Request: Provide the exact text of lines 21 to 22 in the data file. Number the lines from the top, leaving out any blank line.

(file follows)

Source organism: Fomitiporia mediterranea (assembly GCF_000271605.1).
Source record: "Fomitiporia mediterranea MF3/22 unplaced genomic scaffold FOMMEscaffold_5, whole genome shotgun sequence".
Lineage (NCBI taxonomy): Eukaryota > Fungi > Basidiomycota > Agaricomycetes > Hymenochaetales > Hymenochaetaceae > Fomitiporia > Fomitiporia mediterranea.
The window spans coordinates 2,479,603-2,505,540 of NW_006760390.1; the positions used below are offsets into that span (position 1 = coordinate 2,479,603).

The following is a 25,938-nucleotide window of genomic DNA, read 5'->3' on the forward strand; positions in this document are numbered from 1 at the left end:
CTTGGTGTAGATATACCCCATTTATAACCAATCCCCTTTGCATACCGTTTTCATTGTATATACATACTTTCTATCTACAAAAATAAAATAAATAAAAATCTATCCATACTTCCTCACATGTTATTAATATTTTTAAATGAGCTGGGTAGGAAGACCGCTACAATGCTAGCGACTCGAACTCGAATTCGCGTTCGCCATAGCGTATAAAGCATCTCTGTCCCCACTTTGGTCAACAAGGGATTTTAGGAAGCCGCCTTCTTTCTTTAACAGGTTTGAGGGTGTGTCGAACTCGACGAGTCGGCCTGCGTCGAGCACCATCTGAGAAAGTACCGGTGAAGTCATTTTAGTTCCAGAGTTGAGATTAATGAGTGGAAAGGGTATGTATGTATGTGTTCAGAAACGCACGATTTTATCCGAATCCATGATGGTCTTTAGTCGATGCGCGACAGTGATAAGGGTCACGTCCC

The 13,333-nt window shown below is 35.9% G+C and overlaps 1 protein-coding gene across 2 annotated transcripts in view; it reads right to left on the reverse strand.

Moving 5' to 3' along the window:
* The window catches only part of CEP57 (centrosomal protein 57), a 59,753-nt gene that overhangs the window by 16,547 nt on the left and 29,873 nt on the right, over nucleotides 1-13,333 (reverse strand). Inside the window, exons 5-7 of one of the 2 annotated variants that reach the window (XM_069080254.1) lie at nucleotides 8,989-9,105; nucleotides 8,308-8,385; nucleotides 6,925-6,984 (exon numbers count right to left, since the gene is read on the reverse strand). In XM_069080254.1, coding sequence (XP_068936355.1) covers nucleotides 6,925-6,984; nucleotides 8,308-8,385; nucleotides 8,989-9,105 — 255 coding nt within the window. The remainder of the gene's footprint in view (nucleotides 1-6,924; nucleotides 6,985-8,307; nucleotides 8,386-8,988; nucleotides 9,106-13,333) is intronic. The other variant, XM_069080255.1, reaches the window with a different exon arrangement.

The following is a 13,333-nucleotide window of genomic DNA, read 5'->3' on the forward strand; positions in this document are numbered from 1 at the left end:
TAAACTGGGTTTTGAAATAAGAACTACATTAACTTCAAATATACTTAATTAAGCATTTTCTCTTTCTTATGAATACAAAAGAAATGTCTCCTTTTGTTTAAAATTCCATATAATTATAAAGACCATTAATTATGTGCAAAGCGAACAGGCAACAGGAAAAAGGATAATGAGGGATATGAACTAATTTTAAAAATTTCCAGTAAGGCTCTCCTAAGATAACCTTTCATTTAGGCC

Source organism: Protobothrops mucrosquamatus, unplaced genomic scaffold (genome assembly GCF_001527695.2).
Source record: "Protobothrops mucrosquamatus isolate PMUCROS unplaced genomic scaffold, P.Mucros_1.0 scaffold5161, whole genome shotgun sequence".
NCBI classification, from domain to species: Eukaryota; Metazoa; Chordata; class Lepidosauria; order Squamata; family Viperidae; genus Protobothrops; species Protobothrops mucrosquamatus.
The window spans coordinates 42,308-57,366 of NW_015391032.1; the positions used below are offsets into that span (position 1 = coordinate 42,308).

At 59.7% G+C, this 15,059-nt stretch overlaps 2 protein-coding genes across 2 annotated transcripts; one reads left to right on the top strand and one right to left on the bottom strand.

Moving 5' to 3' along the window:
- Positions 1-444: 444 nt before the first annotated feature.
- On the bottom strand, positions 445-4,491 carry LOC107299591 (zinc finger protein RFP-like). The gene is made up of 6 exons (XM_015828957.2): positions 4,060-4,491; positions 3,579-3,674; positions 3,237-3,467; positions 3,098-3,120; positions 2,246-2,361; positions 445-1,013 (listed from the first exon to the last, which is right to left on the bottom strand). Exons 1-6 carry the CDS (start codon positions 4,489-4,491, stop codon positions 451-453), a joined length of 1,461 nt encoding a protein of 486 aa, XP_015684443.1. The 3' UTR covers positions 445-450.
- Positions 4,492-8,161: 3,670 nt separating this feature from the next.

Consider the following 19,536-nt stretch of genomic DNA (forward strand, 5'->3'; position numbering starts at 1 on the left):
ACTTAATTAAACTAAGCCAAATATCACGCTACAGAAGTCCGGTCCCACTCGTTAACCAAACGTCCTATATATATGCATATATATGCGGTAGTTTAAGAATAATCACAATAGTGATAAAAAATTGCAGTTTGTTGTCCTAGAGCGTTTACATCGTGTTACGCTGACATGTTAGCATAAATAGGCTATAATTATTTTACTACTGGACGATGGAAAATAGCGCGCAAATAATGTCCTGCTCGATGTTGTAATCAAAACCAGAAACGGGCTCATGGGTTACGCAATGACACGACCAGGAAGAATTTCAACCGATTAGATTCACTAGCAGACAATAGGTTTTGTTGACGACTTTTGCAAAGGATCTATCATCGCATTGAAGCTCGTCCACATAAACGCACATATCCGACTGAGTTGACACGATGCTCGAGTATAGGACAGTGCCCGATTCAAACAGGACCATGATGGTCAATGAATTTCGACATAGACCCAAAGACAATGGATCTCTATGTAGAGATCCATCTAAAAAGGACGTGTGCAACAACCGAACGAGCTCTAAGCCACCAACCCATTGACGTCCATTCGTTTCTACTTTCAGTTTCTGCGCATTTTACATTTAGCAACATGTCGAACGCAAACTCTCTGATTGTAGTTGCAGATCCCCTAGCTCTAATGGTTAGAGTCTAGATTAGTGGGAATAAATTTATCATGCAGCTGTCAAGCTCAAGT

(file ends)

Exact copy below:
Consider the following 19,536-nt stretch of genomic DNA (forward strand, 5'->3'; position numbering starts at 1 on the left):
ACTTAATTAAACTAAGCCAAATATCACGCTACAGAAGTCCGGTCCCACTCGTTAACCAAACGTCCTATATATATGCATATATATGCGGTAGTTTAAGAATAATCACAATAGTGATAAAAAATTGCAGTTTGTTGTCCTAGAGCGTTTACATCGTGTTACGCTGACATGTTAGCATAAATAGGCTATAATTATTTTACTACTGGACGATGGAAAATAGCGCGCAAATAATGTCCTGCTCGATGTTGTAATCAAAACCAGAAACGGGCTCATGGGTTACGCAATGACACGACCAGGAAGAATTTCAACCGATTAGATTCACTAGCAGACAATAGGTTTTGTTGACGACTTTTGCAAAGGATCTATCATCGCATTGAAGCTCGTCCACATAAACGCACATATCCGACTGAGTTGACACGATGCTCGAGTATAGGACAGTGCCCGATTCAAACAGGACCATGATGGTCAATGAATTTCGACATAGACCCAAAGACAATGGATCTCTATGTAGAGATCCATCTAAAAAGGACGTGTGCAACAACCGAACGAGCTCTAAGCCACCAACCCATTGACGTCCATTCGTTTCTACTTTCAGTTTCTGCGCATTTTACATTTAGCAACATGTCGAACGCAAACTCTCTGATTGTAGTTGCAGATCCCCTAGCTCTAATGGTTAGAGTCTAGATTAGTGGGAATAAATTTATCATGCAGCTGTCAAGCTCAAGT